The moon is older than scientists thought
A UCLA-led research team reports that the moon is at least 4.51 billion years old, or 40 million to 140 million years older than scientists previously thought.
The moon's age has been a hotly debated topic, even though scientists have tried to settle the question over many years and using a wide range of scientific techniques.
"We have finally pinned down a minimum age for the moon; it's time we knew its age and now we do," said Melanie Barboni, the study's lead author and a research geochemist in UCLA's Department of Earth, Planetary and Space Sciences.
The moon was formed by a violent, head-on collision between the early Earth and a "planetary embryo" called Theia, a UCLA-led team of geochemists and colleagues reported in 2016.
|Astronaut Alan B. Shepard Jr. on the moon in 1971 with the Apollo 14 mission |
That has been a difficult task, Barboni said, because "whatever was there before the giant impact has been erased." While scientists cannot know what occurred before the collision with Theia, these findings are important because they will help scientists continue to piece together major events that followed it.
It's usually difficult to determine the age of moon rocks because most of them contain a patchwork of fragments of multiple other rocks. But Barboni was able to analyze eight zircons in pristine condition. Specifically, she examined how the uranium they contained had decayed to lead (in a lab at Princeton University) and how the lutetium they contained had decayed to an element called hafnium (using a mass spectrometer at UCLA). The researchers analyzed those elements together to determine the moon's age.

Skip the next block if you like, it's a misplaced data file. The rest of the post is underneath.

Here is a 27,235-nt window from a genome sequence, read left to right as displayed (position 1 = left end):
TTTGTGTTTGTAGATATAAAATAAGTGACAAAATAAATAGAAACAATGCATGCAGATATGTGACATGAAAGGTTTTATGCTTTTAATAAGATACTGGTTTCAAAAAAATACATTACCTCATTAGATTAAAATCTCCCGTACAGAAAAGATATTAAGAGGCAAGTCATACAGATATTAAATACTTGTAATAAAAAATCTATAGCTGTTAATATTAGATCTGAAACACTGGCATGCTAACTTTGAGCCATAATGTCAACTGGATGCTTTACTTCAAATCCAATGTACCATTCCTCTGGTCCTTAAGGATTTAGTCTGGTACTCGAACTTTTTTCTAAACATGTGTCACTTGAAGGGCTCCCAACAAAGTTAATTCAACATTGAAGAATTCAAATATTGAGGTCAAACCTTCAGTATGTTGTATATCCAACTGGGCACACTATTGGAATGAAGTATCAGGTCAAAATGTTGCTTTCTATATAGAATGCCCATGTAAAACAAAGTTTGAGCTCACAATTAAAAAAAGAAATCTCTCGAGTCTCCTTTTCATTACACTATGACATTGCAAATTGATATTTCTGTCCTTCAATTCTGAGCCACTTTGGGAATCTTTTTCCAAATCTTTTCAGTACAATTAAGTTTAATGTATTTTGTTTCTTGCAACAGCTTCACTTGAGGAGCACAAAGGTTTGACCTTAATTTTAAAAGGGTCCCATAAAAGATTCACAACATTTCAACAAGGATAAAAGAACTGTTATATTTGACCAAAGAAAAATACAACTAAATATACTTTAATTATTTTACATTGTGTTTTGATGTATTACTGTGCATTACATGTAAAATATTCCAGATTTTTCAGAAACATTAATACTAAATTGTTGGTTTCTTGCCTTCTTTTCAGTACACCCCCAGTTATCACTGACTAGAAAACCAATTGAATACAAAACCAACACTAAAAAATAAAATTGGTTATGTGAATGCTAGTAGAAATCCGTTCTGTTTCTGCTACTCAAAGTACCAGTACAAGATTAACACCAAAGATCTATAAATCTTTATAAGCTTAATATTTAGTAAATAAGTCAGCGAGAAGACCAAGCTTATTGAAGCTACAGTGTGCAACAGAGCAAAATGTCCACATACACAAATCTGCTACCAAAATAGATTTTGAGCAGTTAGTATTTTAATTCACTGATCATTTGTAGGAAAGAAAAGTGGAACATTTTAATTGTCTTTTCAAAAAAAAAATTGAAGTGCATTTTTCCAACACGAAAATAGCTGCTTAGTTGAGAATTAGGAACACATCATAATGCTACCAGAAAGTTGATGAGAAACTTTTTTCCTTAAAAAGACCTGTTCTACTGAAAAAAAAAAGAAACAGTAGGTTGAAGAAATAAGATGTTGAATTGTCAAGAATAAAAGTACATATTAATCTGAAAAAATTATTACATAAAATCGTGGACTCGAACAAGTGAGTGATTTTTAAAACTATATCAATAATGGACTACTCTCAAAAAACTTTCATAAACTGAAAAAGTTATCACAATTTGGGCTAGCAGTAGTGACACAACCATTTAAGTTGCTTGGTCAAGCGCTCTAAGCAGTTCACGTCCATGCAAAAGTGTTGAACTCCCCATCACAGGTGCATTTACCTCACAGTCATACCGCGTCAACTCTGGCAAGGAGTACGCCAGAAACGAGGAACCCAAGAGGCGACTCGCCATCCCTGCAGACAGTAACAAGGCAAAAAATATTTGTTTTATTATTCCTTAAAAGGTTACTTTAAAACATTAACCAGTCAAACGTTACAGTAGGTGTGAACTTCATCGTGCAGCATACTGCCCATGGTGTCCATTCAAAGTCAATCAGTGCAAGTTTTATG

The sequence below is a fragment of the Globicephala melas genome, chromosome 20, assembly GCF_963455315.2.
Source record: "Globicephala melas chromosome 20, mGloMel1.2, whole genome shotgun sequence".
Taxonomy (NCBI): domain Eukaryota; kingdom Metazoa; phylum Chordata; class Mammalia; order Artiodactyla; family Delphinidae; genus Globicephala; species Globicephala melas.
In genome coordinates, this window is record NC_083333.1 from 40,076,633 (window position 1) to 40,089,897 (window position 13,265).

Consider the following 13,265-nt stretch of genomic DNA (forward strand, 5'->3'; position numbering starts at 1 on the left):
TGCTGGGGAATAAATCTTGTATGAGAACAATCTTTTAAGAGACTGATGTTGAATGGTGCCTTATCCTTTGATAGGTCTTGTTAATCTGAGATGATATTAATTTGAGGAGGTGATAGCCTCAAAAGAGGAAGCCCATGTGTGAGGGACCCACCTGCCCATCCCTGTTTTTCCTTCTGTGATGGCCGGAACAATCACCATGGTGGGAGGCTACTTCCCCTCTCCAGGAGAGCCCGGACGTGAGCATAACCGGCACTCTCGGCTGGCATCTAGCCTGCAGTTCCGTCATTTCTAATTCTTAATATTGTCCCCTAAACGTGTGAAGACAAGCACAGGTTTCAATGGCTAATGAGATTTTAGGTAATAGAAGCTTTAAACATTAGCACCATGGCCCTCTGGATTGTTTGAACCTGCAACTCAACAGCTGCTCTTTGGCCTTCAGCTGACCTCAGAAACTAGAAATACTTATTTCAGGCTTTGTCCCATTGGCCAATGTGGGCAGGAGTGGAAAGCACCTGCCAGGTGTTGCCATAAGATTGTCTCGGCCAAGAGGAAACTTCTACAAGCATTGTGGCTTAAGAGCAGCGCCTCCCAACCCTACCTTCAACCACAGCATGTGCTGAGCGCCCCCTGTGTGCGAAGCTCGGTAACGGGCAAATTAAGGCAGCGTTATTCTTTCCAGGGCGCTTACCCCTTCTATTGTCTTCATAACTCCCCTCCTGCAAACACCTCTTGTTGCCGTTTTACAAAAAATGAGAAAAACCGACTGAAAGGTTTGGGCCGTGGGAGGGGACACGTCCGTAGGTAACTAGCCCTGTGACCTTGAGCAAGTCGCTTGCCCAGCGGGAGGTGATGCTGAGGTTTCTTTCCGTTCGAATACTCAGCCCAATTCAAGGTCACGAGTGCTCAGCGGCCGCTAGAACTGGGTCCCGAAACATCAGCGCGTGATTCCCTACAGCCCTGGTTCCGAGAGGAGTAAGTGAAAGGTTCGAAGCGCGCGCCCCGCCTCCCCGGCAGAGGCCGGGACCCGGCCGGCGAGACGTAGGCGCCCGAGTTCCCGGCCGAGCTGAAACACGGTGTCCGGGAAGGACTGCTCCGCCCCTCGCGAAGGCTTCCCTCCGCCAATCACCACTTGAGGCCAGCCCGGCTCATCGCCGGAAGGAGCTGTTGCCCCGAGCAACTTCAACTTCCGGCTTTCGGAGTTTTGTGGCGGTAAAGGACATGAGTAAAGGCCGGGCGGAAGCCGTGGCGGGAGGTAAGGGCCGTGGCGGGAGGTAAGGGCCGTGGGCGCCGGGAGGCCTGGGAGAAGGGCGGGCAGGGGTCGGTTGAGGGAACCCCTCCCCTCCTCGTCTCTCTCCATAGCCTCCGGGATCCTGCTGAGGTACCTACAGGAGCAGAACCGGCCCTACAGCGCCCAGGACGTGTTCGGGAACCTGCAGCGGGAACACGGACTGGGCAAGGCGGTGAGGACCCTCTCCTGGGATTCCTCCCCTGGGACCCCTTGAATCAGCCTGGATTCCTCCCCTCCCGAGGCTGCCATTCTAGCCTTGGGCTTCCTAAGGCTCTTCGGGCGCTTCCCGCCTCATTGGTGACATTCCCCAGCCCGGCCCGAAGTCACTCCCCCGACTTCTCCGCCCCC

"Zircons are nature's best clocks," said Kevin McKeegan, a UCLA professor of geochemistry and cosmochemistry, and a co-author of the study. "They are the best mineral in preserving geological history and revealing where they originated."
|Zircon extracted from lunar breccia 14304 collected during the Apollo 14 mission|
[Credit: Melanie Barboni]
"Melanie was very clever in figuring out the moon's real age dates back to its pre-history before it solidified, not to its solidification," said Edward Young, a UCLA professor of geochemistry and cosmochemistry and a co-author of the study.
Previous studies concluded the moon's age based on moon rocks that had been contaminated by multiple collisions. McKeegan said those rocks indicated the date of some other events, "but not the age of the moon."
The UCLA researchers are continuing to study zircons brought back by the Apollo astronauts to study the early history of the moon.
Author: Stuart Wolper | Source: University of California - Los Angeles [January 12, 2017]